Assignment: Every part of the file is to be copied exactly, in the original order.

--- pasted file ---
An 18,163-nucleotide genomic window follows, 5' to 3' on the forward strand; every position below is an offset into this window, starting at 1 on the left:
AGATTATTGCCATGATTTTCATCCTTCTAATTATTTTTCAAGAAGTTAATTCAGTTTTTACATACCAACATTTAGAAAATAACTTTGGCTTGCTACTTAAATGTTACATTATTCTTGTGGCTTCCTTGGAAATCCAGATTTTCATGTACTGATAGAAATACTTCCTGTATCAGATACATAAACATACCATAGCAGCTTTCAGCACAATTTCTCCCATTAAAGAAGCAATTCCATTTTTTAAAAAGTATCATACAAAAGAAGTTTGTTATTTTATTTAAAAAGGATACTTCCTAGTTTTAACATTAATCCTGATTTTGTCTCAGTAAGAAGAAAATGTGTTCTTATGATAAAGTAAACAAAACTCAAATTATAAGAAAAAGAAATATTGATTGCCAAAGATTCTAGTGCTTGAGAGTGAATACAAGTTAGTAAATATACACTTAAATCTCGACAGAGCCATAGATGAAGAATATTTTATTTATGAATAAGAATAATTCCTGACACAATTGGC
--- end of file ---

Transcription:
An 18,163-nucleotide genomic window follows, 5' to 3' on the forward strand; every position below is an offset into this window, starting at 1 on the left:
AGATTATTGCCATGATTTTCATCCTTCTAATTATTTTTCAAGAAGTTAATTCAGTTTTTACATACCAACATTTAGAAAATAACTTTGGCTTGCTACTTAAATGTTACATTATTCTTGTGGCTTCCTTGGAAATCCAGATTTTCATGTACTGATAGAAATACTTCCTGTATCAGATACATAAACATACCATAGCAGCTTTCAGCACAATTTCTCCCATTAAAGAAGCAATTCCATTTTTTAAAAAGTATCATACAAAAGAAGTTTGTTATTTTATTTAAAAAGGATACTTCCTAGTTTTAACATTAATCCTGATTTTGTCTCAGTAAGAAGAAAATGTGTTCTTATGATAAAGTAAACAAAACTCAAATTATAAGAAAAAGAAATATTGATTGCCAAAGATTCTAGTGCTTGAGAGTGAATACAAGTTAGTAAATATACACTTAAATCTCGACAGAGCCATAGATGAAGAATATTTTATTTATGAATAAGAATAATTCCTGACACAATTGGC